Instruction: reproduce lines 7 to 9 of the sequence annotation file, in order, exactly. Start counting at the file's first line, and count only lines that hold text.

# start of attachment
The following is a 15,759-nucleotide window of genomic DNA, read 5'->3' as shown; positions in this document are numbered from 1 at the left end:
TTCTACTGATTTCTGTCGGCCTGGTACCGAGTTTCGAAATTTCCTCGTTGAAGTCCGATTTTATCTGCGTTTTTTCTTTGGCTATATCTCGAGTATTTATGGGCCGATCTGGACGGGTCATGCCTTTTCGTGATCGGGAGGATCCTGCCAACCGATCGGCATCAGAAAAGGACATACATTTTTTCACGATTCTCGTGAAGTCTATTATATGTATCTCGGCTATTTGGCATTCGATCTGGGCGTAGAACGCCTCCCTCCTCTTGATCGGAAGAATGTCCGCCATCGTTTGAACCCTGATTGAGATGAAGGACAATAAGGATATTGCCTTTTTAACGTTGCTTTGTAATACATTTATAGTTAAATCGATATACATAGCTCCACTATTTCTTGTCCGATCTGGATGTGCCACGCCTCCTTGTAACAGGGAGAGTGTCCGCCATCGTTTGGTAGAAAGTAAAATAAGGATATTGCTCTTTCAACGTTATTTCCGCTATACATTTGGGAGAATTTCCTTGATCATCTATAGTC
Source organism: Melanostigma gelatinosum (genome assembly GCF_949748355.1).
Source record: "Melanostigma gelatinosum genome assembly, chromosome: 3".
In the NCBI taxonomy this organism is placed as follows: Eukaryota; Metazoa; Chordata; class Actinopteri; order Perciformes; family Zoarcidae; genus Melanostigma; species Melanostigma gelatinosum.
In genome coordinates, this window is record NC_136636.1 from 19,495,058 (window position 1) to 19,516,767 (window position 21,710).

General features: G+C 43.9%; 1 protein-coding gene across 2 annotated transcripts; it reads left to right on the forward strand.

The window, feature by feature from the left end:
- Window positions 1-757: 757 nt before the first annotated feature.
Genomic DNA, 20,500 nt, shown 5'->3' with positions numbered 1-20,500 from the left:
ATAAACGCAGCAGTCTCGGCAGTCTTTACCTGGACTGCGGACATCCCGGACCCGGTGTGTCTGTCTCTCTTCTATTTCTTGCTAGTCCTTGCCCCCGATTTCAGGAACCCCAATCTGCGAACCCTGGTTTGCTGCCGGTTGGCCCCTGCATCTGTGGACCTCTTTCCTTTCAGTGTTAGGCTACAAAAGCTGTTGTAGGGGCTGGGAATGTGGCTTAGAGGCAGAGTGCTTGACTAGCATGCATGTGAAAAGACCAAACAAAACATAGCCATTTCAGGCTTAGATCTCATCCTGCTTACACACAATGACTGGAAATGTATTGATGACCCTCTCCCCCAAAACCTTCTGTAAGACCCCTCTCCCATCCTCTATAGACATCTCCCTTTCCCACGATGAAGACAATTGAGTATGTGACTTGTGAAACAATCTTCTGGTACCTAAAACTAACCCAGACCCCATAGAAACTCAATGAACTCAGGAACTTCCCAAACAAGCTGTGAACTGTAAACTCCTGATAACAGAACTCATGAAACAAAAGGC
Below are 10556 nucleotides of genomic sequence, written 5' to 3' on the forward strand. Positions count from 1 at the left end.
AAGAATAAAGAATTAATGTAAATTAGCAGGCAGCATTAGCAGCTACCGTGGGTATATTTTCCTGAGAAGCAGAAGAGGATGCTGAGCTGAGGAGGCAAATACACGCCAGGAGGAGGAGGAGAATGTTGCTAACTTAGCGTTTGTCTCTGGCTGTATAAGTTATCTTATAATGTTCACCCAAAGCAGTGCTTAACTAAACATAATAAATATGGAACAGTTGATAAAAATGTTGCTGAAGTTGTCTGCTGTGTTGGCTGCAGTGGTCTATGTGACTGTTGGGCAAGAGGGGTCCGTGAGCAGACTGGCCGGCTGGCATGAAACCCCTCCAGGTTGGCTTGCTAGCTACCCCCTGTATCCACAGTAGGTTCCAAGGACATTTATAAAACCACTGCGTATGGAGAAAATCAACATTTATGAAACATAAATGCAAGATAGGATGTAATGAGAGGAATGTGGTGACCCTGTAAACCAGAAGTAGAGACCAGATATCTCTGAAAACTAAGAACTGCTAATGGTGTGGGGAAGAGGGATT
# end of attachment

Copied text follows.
General features: G+C 43.9%; 1 protein-coding gene across 2 annotated transcripts; it reads left to right on the forward strand.

The window, feature by feature from the left end:
- Window positions 1-757: 757 nt before the first annotated feature.